One Hundred BILLION Dollars!

The new, fully archived blog is now: www.cambridgeblog.org

It has nothing to do with a nuclear-armed drill, or liquid-hot mag-ma however.

The US has spent $100 billion on contractors since 2003. And as we know, it was well accounted for, and spent prudently. Right?

The Pentagon’s reliance on outside contractors in Iraq is proportionately far larger than in any previous conflict, and it has fueled charges that this outsourcing has led to overbilling, fraud and shoddy and unsafe work that has endangered and even killed American troops. The role of armed security contractors has also raised new legal and political questions about whether the United States has become too dependent on private armed forces on the 21st-century battlefield.

This article has the scoop. Contractors outnumber troops on the ground.

The cover image from Paul Verkuil’s book really says it all. There are the billions, right on that table.

Paul Verkuil is an expert in administrative law and professor at Cardozo. His book was a huge wake-up call, and I really hope message gets out!

Obama and the Third Bush Term — A Competent One

In recent days Barack Obama has sought to establish bluer water between himself and John McCain over Iraq.

Did he succeed?

Timothy Lynch and Robert Singh

Obama and McCain duel over foreign policy in this NY Times article

Yes, he has succeeded to a degree. He has made it clear that Afghanistan will be the first front in his revised war on terror. By wrapping up Iraq quickly – most US brigades, save for a residual force, to depart with sixteen months – he is promising to redirect US violence on the Taliban. McCain, alternatively, says that the Iraq war should not be judged according to a timetable established in a US electoral campaign. If winning takes time then time it shall take. The war on terror is not a debate between Iraq-firsters and Afghanistan-firsters. It is a global war on multiple fronts that demands attention to all those fronts.

Two features are worthy of note. First, despite what elements of his domestic base may be hoping, a President Obama is not seeking a withdrawal of US forces from the Middle East theater. Rather, he is pledging to redeploy American troops so as to better advance the war on terror. His initial caution over the Iraq liberation was not grounded in a leftist pacifism. It was, instead, the product of his empiricism. The Iraq war was a tactical misstep which he is pledged to correct. But the essential strategy of Bush’s war on terror has not been disavowed. President Bush stands accused by the Illinois senator not for being a warmonger but for being an incompetent war monger. ‘Make me commander in chief,’ Obama is saying, ‘and I will make violence abroad more effectively. Pakistan watch out.’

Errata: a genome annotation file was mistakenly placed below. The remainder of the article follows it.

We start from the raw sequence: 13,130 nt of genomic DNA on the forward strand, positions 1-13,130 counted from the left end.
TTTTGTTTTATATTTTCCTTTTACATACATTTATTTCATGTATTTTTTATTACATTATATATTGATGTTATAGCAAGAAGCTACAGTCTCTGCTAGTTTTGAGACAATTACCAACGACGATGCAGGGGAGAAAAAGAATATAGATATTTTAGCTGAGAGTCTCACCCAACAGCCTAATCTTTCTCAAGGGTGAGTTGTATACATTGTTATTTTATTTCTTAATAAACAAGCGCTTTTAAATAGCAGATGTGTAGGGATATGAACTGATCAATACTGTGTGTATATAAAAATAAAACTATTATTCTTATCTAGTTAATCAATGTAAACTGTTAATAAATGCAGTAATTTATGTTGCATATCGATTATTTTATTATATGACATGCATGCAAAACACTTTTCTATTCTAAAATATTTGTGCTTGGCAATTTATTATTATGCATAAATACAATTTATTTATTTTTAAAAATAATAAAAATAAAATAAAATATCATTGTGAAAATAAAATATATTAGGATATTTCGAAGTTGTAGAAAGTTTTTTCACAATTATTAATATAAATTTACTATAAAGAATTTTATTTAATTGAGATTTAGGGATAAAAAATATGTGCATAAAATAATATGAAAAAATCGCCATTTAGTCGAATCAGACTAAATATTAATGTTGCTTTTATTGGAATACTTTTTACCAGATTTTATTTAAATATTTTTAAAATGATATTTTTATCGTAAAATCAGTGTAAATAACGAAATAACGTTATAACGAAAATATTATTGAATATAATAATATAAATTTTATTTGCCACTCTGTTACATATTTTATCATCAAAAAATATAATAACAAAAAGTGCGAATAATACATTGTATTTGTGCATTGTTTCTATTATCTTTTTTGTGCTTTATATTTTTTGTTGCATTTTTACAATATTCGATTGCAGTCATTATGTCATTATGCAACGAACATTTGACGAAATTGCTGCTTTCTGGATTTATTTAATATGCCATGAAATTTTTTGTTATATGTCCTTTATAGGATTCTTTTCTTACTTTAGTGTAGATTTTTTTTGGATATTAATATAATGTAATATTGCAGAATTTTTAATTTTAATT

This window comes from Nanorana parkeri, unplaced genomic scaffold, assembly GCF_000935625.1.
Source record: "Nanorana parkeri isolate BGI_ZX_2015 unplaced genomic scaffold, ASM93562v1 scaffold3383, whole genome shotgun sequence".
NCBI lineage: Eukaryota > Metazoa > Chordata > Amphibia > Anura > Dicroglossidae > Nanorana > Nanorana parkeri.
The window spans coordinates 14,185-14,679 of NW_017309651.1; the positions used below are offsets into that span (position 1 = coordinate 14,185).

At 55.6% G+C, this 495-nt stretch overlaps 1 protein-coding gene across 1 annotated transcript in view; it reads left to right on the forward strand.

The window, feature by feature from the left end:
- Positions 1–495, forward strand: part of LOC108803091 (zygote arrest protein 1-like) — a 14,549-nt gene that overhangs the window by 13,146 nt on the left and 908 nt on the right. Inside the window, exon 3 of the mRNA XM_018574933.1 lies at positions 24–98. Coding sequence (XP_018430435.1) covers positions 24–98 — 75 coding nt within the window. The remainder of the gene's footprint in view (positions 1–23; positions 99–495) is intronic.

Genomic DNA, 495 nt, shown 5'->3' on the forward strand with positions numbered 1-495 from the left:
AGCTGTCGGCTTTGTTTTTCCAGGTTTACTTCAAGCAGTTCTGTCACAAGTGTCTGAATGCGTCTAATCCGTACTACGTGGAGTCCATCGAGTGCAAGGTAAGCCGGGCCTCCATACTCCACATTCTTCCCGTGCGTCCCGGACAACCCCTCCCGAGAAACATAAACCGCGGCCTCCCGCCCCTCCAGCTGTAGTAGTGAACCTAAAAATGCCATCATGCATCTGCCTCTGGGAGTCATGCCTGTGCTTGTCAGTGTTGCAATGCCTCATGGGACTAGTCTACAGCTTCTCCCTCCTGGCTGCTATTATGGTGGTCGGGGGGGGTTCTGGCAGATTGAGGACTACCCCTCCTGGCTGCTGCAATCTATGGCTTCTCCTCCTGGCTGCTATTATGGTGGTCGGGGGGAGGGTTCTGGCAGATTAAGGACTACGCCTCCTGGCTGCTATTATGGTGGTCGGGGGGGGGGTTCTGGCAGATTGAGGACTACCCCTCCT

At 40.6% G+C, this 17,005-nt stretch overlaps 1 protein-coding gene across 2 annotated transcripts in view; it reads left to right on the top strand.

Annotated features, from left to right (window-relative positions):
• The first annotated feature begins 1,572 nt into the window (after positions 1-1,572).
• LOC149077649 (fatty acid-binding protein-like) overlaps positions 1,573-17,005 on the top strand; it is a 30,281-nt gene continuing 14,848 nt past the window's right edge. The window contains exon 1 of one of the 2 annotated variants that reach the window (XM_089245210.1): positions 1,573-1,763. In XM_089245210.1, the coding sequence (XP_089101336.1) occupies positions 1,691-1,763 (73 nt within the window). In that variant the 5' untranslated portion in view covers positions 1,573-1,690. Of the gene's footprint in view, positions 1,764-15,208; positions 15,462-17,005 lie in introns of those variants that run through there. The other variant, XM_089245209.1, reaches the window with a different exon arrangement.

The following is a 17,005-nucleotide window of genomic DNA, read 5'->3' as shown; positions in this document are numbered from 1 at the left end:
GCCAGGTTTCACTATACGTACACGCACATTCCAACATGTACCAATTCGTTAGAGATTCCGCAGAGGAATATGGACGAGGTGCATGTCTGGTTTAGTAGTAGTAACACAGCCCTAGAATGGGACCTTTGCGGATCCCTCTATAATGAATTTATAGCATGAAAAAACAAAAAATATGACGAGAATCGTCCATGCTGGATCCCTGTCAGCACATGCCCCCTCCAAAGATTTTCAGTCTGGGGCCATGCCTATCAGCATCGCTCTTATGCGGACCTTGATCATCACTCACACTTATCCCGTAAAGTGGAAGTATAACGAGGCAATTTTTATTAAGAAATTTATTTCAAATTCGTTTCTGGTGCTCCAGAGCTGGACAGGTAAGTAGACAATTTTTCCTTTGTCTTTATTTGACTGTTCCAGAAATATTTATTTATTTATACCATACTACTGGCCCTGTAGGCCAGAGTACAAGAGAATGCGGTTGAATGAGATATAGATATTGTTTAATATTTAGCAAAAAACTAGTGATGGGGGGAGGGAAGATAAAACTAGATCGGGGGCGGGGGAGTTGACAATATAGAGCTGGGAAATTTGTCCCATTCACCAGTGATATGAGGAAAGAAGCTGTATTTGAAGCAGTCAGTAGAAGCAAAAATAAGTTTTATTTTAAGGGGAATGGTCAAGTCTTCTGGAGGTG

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In For the Long Haul: Petraeus and the War

The war in Iraq is ugly, ambiguous, and marred with incompetence. It leaves an awkward legacy for our next president. According to Timothy Lynch and Robert Singh, this is nothing unusual for the US, nor for fighting on such terms. More surprising: the policy patterns that led to the war will likely continue this way after Bush steps down.

Timothy Lynch and Robert Singh

The parallels between the ongoing US actions in Iraq since 2003 and US actions in Korea after 1950 were especially apparent at the Senate hearings on Tuesday. In both wars a charismatic general held the attention of the nation and the fate of his president. Indeed, of his future president too. The most important military official serving George W. Bush is Dan Petraeus. Ditto Harry S. Truman and Douglas MacArthur. Each general brought stunning success that was profoundly controversial back home. The wars they waged caused the popularity of their respective commander-in-chief to plummet. Importantly, their wars were not short, sharp, shocks. They entailed a massive military and economic subvention by the United States – at the request of the host government. America has ‘occupied’ South Korea since 1950; its troops are still there. Iraq, we were warned again yesterday, could be at least as long.

For those with sufficient patience, the legacy of Korea for Iraq is a positive one, as is the legacy of the cold war for the war on terror. If America can stand by its allies over the long haul, in a dangerous neighbourhood, in a global war against a diffuse but ideologically committed opponent it will succeed in this venture.

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